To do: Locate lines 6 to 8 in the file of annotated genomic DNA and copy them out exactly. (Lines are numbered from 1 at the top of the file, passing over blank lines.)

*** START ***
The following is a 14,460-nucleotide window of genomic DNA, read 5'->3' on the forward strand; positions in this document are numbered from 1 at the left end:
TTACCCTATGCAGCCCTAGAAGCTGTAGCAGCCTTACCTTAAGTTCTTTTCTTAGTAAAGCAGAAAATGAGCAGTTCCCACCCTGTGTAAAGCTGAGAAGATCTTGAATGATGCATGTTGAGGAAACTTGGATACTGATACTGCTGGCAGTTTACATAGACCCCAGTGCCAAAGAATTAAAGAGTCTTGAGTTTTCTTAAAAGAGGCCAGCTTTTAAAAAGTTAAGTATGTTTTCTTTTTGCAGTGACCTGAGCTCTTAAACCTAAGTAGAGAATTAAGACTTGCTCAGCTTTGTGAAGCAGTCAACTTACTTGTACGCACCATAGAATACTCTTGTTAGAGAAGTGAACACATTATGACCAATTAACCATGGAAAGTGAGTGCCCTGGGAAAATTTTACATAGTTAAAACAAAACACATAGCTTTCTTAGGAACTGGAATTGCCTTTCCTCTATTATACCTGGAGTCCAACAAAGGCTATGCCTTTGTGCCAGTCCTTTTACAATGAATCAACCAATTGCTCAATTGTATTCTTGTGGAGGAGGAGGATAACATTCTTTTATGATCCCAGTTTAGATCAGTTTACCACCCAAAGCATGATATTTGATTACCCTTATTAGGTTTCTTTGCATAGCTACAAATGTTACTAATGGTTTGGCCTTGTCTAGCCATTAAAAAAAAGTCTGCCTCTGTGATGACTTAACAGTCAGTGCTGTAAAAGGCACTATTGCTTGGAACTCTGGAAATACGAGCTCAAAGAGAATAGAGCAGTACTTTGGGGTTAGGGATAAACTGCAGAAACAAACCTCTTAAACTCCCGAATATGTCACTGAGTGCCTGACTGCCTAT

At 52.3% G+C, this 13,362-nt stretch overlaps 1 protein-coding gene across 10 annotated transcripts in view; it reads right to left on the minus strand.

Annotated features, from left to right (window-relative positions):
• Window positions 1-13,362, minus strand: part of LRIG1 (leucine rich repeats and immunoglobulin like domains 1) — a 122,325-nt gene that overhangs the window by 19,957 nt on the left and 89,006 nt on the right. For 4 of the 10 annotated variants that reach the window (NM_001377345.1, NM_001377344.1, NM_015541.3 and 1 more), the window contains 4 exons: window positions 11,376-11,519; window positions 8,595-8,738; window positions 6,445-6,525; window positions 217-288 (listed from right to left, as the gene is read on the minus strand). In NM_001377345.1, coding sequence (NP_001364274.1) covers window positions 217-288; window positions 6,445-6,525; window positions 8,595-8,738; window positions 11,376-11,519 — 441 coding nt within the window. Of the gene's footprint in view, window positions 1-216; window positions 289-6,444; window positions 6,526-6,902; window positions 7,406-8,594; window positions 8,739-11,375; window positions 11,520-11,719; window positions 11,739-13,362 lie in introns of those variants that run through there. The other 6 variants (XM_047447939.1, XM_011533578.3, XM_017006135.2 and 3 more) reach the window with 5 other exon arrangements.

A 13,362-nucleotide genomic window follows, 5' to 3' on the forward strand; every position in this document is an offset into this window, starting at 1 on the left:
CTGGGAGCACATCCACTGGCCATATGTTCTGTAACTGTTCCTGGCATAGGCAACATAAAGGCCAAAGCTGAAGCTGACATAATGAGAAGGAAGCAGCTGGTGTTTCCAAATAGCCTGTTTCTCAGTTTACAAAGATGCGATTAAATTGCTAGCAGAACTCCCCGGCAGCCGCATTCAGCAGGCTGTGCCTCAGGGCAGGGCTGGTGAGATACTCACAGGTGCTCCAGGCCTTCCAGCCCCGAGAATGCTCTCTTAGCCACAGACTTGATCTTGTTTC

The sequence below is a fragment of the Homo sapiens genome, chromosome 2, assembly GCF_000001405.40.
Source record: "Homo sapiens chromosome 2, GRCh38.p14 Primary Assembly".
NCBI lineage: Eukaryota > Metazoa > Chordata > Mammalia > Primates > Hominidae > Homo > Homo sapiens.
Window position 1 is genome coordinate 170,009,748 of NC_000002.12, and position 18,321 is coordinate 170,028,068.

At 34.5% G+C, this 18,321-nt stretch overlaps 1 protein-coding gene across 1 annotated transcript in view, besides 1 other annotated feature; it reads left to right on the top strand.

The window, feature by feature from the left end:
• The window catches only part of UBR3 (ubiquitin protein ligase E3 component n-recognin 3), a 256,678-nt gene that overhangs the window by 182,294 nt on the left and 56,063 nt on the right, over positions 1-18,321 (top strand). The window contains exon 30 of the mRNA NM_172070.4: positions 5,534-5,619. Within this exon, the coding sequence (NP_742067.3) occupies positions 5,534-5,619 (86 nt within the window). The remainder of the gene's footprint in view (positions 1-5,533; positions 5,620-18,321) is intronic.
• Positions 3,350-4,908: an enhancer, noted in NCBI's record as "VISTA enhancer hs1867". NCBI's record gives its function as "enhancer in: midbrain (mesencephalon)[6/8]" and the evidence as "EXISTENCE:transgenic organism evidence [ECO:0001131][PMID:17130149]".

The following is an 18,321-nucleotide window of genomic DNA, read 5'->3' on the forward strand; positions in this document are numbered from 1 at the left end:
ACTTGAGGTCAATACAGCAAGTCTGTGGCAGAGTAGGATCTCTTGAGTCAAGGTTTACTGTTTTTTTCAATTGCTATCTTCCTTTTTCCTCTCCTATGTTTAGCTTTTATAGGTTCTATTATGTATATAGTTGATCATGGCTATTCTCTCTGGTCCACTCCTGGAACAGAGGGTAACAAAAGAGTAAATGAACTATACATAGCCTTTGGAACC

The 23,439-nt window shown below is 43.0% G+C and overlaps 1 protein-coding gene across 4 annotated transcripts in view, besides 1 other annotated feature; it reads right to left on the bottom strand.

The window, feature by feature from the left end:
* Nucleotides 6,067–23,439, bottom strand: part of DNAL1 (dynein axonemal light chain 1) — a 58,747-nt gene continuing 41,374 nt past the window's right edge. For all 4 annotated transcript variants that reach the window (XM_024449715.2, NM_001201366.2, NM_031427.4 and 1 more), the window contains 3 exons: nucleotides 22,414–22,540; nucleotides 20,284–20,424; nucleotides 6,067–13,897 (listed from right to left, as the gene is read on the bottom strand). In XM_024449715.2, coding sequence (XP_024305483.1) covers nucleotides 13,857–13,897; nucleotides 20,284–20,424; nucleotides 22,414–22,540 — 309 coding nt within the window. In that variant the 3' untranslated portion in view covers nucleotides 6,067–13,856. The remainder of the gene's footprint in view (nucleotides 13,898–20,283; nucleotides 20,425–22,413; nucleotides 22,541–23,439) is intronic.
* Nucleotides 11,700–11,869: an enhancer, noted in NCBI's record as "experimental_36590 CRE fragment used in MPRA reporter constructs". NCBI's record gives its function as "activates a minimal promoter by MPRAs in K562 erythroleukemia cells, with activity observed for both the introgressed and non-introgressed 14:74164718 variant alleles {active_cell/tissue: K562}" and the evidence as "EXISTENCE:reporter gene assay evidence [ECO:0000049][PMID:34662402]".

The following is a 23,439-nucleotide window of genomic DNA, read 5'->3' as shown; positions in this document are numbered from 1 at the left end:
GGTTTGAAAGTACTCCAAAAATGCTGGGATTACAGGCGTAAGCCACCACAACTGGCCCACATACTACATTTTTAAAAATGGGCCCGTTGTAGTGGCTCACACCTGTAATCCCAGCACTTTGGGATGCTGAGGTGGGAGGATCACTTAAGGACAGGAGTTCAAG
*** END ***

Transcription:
A 13,362-nucleotide genomic window follows, 5' to 3' on the forward strand; every position in this document is an offset into this window, starting at 1 on the left:
CTGGGAGCACATCCACTGGCCATATGTTCTGTAACTGTTCCTGGCATAGGCAACATAAAGGCCAAAGCTGAAGCTGACATAATGAGAAGGAAGCAGCTGGTGTTTCCAAATAGCCTGTTTCTCAGTTTACAAAGATGCGATTAAATTGCTAGCAGAACTCCCCGGCAGCCGCATTCAGCAGGCTGTGCCTCAGGGCAGGGCTGGTGAGATACTCACAGGTGCTCCAGGCCTTCCAGCCCCGAGAATGCTCTCTTAGCCACAGACTTGATCTTGTTTC

The sequence below is a fragment of the Homo sapiens genome, chromosome 2, assembly GCF_000001405.40.